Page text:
Nose

Epistaxis

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Epistaxis, Nosebleed, Nasal bleeding

  • Pathophysiology
  1. See Nasal Anatomy
  2. Anterior Epistaxis (90%)
    1. Source: Keisselbach's Plexus
  3. Posterior Epistaxis (10%)
    1. Source: Internal Maxillary artery - sphenopalatine branch
    2. More common in elderly
  • Findings
  • Signs and symptoms
  1. Nasal bleeding
    1. Unilateral or Bilateral nares
    2. Posterior pharynx
    3. Retrograde into lacrimal duct (rarely)
  2. Hypertension
    1. Often labile
    2. Not sustained
  • Causes
  1. Local (most common)
    1. Trauma
    2. Nose picking
    3. Dry air
    4. Irritants (e.g. Tobacco smoke, repeated Cocaine use)
    5. Topical medications (e.g. Intranasal Steroids)
    6. Nasal Foreign Body
    7. Forceful nose blowing
    8. Nasal surgery
    9. Intranasal polyp or neoplasm
  2. Systemic causes (uncommon)
    1. Bleeding Disorder
      1. See Bleeding Diathesis (uncommon cause of Epistaxis)
      2. NSAIDs, Aspirin or Anticoagulant use
    2. Hypertension
      1. Rarely causes Epistaxis
      2. Fuchs (2003) Blood Press 12:145-8 [PubMed]
  • Labs
  1. Indications (rare)
    1. Bleeding occurs from multiple sites in nose
    2. Signs of Coagulopathy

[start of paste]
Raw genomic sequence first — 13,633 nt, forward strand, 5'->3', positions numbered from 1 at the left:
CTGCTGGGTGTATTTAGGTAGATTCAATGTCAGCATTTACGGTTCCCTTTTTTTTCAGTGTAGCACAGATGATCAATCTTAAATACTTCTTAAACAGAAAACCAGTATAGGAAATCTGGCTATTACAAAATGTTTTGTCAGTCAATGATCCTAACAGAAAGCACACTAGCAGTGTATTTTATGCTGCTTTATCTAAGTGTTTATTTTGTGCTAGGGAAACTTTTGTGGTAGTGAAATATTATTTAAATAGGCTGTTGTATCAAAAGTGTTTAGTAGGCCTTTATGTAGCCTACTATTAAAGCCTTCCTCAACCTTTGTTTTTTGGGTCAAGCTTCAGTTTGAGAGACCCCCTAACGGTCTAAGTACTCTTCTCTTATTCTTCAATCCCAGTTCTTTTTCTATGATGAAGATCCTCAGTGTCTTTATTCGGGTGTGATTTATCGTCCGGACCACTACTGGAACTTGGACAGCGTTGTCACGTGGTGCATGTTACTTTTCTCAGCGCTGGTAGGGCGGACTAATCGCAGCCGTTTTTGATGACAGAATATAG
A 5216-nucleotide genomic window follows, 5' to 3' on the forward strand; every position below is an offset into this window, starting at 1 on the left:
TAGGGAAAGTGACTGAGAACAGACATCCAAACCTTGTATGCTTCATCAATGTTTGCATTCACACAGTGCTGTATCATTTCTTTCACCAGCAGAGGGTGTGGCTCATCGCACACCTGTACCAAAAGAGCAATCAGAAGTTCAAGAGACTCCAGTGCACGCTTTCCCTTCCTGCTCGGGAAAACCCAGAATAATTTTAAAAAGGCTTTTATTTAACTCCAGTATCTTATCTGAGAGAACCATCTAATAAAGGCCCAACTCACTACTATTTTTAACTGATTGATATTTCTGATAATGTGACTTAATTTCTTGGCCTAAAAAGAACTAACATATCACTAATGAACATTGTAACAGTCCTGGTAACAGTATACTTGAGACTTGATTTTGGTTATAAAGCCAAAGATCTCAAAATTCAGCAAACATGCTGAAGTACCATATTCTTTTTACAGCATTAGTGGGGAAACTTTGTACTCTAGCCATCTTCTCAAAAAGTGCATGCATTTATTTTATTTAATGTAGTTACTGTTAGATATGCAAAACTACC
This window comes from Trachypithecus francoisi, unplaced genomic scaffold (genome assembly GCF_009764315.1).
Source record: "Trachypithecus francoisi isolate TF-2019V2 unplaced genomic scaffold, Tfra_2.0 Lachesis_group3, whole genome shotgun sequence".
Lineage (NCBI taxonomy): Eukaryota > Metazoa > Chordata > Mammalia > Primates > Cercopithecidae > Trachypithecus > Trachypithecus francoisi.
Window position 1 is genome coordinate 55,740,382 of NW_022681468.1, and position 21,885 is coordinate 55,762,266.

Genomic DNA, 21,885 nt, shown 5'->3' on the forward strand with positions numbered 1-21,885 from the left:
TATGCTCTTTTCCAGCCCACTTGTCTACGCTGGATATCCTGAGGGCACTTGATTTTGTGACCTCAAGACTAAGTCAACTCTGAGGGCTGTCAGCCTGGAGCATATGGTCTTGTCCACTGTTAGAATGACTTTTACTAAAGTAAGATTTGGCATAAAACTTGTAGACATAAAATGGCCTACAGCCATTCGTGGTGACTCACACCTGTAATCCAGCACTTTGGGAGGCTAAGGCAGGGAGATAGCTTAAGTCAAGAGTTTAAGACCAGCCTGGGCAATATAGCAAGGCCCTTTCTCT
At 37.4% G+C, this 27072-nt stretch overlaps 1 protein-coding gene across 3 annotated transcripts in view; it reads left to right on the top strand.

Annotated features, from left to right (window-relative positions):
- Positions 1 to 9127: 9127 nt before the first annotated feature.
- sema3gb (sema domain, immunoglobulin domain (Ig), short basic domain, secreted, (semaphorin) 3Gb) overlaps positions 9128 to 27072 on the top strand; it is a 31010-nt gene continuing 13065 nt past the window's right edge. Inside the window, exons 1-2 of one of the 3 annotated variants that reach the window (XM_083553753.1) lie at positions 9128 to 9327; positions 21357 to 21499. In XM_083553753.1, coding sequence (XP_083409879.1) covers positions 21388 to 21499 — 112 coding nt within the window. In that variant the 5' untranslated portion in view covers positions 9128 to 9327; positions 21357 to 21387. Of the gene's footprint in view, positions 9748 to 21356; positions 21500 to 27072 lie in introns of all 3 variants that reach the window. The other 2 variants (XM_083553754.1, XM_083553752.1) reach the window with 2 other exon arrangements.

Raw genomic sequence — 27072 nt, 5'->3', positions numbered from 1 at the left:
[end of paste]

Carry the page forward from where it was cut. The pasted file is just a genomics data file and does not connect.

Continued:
2. Tests
    1. Complete Blood Count with Platelets
    2. Prothrombin Time
    3. Partial Thromboplastin Time
  • Management
  • Home
  1. Sit upright and lean forward (avoids aspiration of blood)
  2. Pinch the nose just below the nasal bridge for 10-15 minutes
  3. Spray Oxymetazoline or neosynephrine inside nares (2-3 sprays)
  4. Apply cold compress the area around nasal bridge
  5. Avoid unhelpful measures
    1. Avoid home Nasal Packing with tissue, gauze or tampon
    2. Avoid ineffective OTC preparations (e.g. Bleedcease, Styptic Pencil)
  6. Indications for Emergency Department evaluation
    1. Epistaxis lasting >30 minute
    2. Persistent Epistaxis due to facial Trauma
    3. Significant Epistaxis (esp. Anticoagulation or antiplatelet use)
  1. Bleeding sites
    1. Kiesselbach's Plexus at septum most common site
    2. Anterior end of inferior turbinate also common
  2. Position patient leaning forward
    1. Keeps blood from collecting posteriorly
    2. Prevents Nausea and airway obstruction
  3. Apply manual pressure for 15-20 minutes
    1. Squeeze anterior nose just below bridge to apply pressure to septal vessels
  4. Apply topical Oxymetazoline (Afrin) or spray
    1. Also used as pretreatment for exam (see below)
    2. Stops bleeding in up to 65% of cases
      1. Krempl (1995) Ann Otol Rhinol Laryngol 104: 704-6 [PubMed]
  5. Stabilization
    1. Analgesics for pain
    2. Treat Hypertensive Crisis if present
      1. Otherwise Hypertension Management may be deferred until after Epistaxis management
  6. Nasal mucosa pretreatment
    1. Decongest/Vasoconstrict nasal mucosa (Insert with long forceps and leave in for 20 minutes)
      1. Cocaine soaked 2x2 gauze rolled or cotton ball inserted into nose or
      2. Oxymetazoline (Afrin) on cotton pledget, 2x2 gauze or spray or
      3. Lidocaine 2% and Phenylephrine 4% mix 1:1 on cotton ball inserted into nose or
      4. Lidocaine 2% with Epinephrine atomized with MADD atomizer into nare or